current "propaganda," she explained that these fats and
oils are essential components to a healthful diet. These so-called
good fats provide the major fuel for the heart, kidneys, and skeletal
muscles, said Dr. Enig, who said the inappropriate fats are the
highly processed polyunsaturated fats, such as soybean, canola,
and corn oils, which are promoted [ironically] as heart protective.
"Before the advent of modern vegetable oils, mankind consumed
small accounts of fresh, undamaged polyunsaturated fatty acids found
naturally as a component of his food," according to Dr. Enig.
"Consumption of polyunsaturated fatty acids is much higher
today because vegetable oils are used widely as cooking oils and
in salad dressings, baked goods, and snack foods. Polyunsaturated
oils should never be heated--yet during the extraction process these
oils are subjected to very high temperatures that encourage rancidity
and the formation of many harmful breakdown products." An example
of the harmful breakdown product, she explained, is something called
trans fatty acids, which are now generally recognized by mainstream
medicine as harmful to the heart. Dr. Enig said that trans fatty
acids do not appear on the nutrition labeling of food products,
but they should. Trans fatty acids are abundant in partially hydrogenated
vegetable oils, which are usually listed in the ingredients section
of the food label, and are found in only small amounts in animal
Dr. Enig is a leading spokesperson for the Weston A. Price Foundation,
which sponsored this conference. The foundation is named for a dentist
who, beginning in the 1930s, studied the dentition of healthy isolated
people untouched by Western civilization. He found that they inevitably
had great bone structure and beautiful straight teeth.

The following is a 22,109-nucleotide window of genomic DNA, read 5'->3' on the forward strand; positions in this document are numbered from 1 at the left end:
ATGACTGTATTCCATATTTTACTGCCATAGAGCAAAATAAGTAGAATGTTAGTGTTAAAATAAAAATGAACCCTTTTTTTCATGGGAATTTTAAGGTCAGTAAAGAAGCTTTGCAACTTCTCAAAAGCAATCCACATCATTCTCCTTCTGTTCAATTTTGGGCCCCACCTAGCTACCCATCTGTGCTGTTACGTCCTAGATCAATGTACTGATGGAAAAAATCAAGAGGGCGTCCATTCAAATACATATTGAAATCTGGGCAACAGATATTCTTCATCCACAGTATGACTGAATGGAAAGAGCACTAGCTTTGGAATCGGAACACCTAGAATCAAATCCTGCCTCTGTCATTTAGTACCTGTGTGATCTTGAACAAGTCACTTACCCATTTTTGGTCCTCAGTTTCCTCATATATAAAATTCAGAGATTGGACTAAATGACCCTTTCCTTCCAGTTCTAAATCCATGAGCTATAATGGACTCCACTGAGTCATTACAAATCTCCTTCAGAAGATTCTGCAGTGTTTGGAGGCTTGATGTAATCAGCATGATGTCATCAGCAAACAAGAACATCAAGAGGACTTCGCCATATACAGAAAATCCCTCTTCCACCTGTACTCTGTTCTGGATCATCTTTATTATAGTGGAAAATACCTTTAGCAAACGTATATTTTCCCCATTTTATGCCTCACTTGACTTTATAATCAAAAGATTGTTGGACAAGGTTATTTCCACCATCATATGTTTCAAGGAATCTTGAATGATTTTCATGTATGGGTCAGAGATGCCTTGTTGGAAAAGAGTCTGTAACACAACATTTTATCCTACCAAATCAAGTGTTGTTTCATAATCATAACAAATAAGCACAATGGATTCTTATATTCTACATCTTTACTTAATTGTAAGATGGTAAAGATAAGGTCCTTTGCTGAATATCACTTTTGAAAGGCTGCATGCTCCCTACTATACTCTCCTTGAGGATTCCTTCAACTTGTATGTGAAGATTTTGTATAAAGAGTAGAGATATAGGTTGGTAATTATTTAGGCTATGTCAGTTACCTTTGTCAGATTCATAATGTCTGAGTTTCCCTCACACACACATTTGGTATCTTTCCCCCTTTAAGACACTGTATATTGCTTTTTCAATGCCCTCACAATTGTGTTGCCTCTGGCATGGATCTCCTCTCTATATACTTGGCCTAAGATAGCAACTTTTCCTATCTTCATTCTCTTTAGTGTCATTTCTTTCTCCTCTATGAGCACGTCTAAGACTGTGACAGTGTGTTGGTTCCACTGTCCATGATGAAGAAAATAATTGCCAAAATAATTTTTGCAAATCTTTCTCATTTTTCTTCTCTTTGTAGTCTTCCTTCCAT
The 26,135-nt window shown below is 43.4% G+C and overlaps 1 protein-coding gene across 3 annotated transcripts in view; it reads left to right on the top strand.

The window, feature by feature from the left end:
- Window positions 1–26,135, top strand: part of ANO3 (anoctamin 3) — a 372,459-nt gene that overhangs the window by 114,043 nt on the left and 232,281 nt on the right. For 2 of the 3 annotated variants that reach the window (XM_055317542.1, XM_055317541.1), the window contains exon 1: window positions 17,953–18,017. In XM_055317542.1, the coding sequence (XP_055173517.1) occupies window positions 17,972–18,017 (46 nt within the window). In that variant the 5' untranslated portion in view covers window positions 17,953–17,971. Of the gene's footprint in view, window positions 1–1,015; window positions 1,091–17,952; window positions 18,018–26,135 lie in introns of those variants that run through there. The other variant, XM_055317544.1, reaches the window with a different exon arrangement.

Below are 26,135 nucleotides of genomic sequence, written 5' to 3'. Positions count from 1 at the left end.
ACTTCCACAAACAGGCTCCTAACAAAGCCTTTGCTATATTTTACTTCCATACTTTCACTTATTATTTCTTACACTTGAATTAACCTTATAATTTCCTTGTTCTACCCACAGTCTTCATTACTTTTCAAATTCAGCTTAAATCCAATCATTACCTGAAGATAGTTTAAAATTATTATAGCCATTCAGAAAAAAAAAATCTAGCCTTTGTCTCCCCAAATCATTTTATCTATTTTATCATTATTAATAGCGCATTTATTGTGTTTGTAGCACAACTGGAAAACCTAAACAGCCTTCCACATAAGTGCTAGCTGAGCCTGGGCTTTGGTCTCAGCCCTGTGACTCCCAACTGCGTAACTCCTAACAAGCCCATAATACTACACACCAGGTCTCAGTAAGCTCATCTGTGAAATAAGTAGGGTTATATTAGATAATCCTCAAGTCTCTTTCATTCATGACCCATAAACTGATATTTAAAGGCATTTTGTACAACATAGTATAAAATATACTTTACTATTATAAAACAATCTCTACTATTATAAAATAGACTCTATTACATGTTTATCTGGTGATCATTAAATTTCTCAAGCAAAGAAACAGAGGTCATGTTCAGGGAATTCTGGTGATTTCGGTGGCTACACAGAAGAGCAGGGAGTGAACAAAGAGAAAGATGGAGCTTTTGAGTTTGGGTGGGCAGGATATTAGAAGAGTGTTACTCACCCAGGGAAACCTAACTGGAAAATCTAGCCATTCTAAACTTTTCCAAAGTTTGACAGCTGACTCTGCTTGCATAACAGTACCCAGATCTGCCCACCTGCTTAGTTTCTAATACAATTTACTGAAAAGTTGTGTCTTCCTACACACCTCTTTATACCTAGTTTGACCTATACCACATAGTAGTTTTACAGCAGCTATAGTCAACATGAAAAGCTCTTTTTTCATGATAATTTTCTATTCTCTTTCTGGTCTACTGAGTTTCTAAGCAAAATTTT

Primitive diets were nutrient dense, with four times the calcium
and mineral and ten times the level of fat-soluble vitamins, compared
to the modern American diet. Dr. Price continued to study these
isolated people as Western foods were introduced. The white flour,
sugar, devitalized oils, etc., gradually displaced the traditional
foods, such as organ meats, fish eggs, and butter from pasture-fed
cows. Changes in diet led to rampant tooth decay; narrowing of the
face that brought on a susceptibility to sinus infections; narrowing
of the pelvis that led to childbirth difficulties; and behavioral
problems. Sally Fallon, president of the tax-exempt foundation,
told the conference that its goal is to disseminate the research
of this "nutrition pioneer. According to the information packet
supplied to the conference attendees, the Weston A. Price Foundation
takes no food industry funding.
For More Information:
-Lots of free information about the traditional foods championed
by the Weston A. Price Foundation can be found on its Web site (www.westonaprice.org).
Tapes of this and past conferences can be purchased via this Web
site. Those without Internet access can call (202) 333-HEAL to learn
the cost of receiving printed material from the Foundation.
-Visit the International Network of Cholesterol Skeptics at www.thincs.org.
Most of the conference speakers belong to this Network. The 51 members
are listed along with their publications.
--- *A study of elderly French women living in a nursing home showed
that those with the highest cholesterol levels lived the longest
(The Lancet, 4/22/89). The death rate was more than five times higher
for women with very low cholesterol. Several other studies have
shown similar results. Ironically, Dr. Ravnskov noted that in his
practice it was usually the elderly women who were most worried
about their cholesterol levels.
Maryann Napoli is the associate director of the Center for Medical
Consumers in New York City.
For more information see: BEYOND
THE LIPID HYPOTHESIS - Exposing the Fallacy that Cholesterol and
Saturated Fat Cause Heart Disease
See also : Drumming
up More Business